Otherwise competition for companies that have a bit of a monopoly is good.
Re: The missing start button isn't really the problem
The point is that Desktop users do not want to see Metro, or whatever it is called, full stop.
I have Windows 8 and once you have got classic start menu installed, set it up to go straight to desktop and not to use metro under any circumstances, then it is an OK OS. It is a bit better than Windows 7, but not enough for all the setup that was needed to get it palatable.
If you are a tablet user, then it is a no-brain purchase, but for enterprise users the small improvements are not worth the upgrade, unless there is an under the bonnet Windows 8 feature you just have to have.
Sticking a start button on the taskbar rather than it popping up when you hover your mouse at the bottom left will not change this, especially since it pretty much takes you to the same place.
Microsoft, upgrade the desktop experience and then maybe desktop users will want to upgrade to your new OS, otherwise it is not worth the price and pain of the replacing of Win 7.
Some would say, if you were worried about your privacy, you would not have installed Origin in the first place..... Surprising news, EA's distribution / spyware platform allows you to be spied on.
And before you say it, the EULA did not change from them having the right to gather whatever info they want from your machine, when you decide to use it. And this is not the same as Facebook as you decide what you want to share with the world and as a by product Facebook. Origin, unlike Steam where the surveys are optional, gives you no choice in what is uploaded to EA....
This is how EA has gotten around not being able to sell the info they gather to 3rd parties as in the original EULA. Now they just give 3rd parties a conduit to get the info directly.....
Android Firefox then?
Adblock plugin works with out changes under Firefox's android version. Chrome is always going to have a problem with plugins like adblock and noscripts on the windows and android, as google don't want them to get in the way of their ad's.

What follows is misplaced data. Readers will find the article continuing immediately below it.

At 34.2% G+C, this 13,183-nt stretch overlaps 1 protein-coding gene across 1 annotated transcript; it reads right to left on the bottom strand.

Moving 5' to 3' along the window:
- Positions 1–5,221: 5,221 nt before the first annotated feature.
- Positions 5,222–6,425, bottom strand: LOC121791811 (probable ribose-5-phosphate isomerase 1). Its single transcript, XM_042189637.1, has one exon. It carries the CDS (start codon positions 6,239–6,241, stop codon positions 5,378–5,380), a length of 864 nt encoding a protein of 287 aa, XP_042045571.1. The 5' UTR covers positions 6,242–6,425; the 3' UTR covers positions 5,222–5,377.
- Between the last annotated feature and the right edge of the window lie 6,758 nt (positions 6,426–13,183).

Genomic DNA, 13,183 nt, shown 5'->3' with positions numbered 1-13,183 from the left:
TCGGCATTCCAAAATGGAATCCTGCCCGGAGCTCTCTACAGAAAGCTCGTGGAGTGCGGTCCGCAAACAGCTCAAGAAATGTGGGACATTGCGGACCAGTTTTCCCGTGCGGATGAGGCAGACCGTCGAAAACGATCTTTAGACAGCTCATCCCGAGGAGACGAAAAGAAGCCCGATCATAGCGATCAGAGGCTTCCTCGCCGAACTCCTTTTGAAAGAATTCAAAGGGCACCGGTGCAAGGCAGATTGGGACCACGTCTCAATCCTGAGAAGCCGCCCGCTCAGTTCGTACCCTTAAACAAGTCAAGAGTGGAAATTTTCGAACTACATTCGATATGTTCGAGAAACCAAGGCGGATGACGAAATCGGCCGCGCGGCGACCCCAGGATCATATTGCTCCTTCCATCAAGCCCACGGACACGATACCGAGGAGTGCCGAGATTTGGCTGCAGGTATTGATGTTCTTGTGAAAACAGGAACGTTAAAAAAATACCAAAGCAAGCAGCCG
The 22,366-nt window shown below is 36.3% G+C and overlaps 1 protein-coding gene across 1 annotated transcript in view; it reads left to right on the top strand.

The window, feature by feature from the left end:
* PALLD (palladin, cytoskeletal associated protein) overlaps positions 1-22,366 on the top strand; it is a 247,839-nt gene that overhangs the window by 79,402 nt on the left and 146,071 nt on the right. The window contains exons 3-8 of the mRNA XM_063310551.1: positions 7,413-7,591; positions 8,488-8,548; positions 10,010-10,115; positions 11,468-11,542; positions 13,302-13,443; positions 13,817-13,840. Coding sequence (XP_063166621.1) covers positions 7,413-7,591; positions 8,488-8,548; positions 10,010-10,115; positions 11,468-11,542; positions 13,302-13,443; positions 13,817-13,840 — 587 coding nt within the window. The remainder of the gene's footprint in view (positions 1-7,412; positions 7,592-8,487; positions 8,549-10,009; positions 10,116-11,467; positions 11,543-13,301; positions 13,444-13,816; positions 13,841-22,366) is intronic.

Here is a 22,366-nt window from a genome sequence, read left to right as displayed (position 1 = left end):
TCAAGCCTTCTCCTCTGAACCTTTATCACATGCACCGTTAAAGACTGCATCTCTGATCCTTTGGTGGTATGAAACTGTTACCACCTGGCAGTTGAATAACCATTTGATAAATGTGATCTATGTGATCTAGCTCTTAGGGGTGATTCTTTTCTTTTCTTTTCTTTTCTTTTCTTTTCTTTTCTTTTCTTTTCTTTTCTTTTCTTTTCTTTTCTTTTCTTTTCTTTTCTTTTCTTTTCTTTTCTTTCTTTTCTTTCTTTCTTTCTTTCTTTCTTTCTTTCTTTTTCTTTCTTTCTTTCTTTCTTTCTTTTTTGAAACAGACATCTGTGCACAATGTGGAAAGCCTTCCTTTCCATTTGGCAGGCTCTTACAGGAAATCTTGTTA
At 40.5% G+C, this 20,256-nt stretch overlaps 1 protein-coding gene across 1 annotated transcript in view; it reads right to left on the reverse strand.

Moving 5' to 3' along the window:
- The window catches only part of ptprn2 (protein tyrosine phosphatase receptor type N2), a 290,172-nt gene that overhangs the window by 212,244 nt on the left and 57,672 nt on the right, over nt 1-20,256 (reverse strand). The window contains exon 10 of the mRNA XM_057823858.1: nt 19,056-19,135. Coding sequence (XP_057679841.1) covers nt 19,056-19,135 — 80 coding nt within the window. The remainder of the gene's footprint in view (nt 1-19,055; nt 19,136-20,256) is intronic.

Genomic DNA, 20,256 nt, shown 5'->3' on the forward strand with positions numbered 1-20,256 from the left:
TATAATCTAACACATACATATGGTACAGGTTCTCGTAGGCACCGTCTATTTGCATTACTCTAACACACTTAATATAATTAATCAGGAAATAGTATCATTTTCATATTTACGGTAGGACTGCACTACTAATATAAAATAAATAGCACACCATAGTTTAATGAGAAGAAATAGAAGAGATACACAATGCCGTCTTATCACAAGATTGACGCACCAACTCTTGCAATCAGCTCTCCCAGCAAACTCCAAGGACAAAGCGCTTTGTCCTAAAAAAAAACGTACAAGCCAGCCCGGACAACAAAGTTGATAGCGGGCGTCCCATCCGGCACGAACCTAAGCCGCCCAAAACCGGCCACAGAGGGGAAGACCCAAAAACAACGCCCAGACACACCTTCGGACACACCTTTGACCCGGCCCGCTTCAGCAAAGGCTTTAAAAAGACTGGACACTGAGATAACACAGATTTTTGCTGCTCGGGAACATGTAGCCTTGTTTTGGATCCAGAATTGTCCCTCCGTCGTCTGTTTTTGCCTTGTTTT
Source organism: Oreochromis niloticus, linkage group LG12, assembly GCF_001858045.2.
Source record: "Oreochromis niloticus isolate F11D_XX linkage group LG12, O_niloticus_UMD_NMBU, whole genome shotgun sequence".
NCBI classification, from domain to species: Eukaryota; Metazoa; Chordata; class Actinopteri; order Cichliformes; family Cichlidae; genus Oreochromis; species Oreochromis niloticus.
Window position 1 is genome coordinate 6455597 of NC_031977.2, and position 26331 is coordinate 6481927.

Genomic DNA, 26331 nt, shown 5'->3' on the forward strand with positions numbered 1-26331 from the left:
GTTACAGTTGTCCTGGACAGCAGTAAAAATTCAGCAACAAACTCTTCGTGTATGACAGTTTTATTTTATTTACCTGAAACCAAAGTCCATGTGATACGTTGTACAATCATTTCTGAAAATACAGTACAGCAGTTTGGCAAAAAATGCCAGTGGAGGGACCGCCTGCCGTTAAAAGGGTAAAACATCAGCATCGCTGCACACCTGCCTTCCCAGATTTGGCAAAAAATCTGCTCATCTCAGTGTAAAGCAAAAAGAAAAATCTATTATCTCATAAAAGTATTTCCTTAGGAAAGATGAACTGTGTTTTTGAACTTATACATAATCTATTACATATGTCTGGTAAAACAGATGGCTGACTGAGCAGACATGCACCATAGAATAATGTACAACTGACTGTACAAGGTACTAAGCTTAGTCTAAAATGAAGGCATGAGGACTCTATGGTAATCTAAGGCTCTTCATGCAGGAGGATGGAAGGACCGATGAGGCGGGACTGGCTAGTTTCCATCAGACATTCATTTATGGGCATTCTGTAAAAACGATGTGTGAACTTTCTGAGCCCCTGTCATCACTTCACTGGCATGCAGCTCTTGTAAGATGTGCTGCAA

Only stats for vendor built PC's
I know it may not be much, but I would like to see stats on the amount of components being shipped / sold as well as just whole vendor build PC's (HP, DELL) sold. I would like to see how much of the PC market is people building them, themselves or purchasing components to upgrade existing PC's. Excluding these details is rather short sighted and does not give the full measure of the 'PC Market'....
Yet Another Anonymous coward
So your argument is to have more of the content available without a warrant so that the innocent will not be caught up with the guilty because in the current climate, people are considered guilty by association. Rather than arguing for more invasive warrantless survalence because innocent until proven guilty as a principle has fallen by the wayside. How about re-affirming that principle instead.
No Content of communication - Not accurate
"Nothing in these proposals will authorize the interception of the content of a communication."
This has been the line though out the lead up to the proposed bill today. It is a statement that stretches things a far amount to say the least. The gov believes that internet surfing history is analogous to phone call history. This is completely untrue.
When you have a record of the number someone has called, you can see the address and company or person it belongs to. You may see that it is a sex chat line and assume the caller discussed things of a sexual nature, but that is it.